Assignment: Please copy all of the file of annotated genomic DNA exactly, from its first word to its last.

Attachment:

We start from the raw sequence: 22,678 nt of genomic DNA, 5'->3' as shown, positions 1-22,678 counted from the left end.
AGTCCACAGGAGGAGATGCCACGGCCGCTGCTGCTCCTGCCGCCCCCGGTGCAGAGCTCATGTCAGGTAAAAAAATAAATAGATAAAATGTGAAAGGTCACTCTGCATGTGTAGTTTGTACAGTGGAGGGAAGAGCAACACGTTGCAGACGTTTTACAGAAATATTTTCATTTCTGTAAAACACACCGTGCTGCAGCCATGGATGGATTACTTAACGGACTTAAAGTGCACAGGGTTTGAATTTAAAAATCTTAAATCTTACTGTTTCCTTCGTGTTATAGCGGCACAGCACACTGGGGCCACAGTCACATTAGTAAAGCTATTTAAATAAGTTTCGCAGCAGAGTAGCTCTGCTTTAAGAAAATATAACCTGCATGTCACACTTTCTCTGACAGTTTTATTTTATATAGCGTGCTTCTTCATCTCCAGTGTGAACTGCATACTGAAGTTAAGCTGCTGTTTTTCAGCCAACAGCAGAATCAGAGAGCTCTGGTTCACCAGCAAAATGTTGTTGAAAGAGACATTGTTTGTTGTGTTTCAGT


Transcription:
We start from the raw sequence: 22,678 nt of genomic DNA, 5'->3' as shown, positions 1-22,678 counted from the left end.
AGTCCACAGGAGGAGATGCCACGGCCGCTGCTGCTCCTGCCGCCCCCGGTGCAGAGCTCATGTCAGGTAAAAAAATAAATAGATAAAATGTGAAAGGTCACTCTGCATGTGTAGTTTGTACAGTGGAGGGAAGAGCAACACGTTGCAGACGTTTTACAGAAATATTTTCATTTCTGTAAAACACACCGTGCTGCAGCCATGGATGGATTACTTAACGGACTTAAAGTGCACAGGGTTTGAATTTAAAAATCTTAAATCTTACTGTTTCCTTCGTGTTATAGCGGCACAGCACACTGGGGCCACAGTCACATTAGTAAAGCTATTTAAATAAGTTTCGCAGCAGAGTAGCTCTGCTTTAAGAAAATATAACCTGCATGTCACACTTTCTCTGACAGTTTTATTTTATATAGCGTGCTTCTTCATCTCCAGTGTGAACTGCATACTGAAGTTAAGCTGCTGTTTTTCAGCCAACAGCAGAATCAGAGAGCTCTGGTTCACCAGCAAAATGTTGTTGAAAGAGACATTGTTTGTTGTGTTTCAGT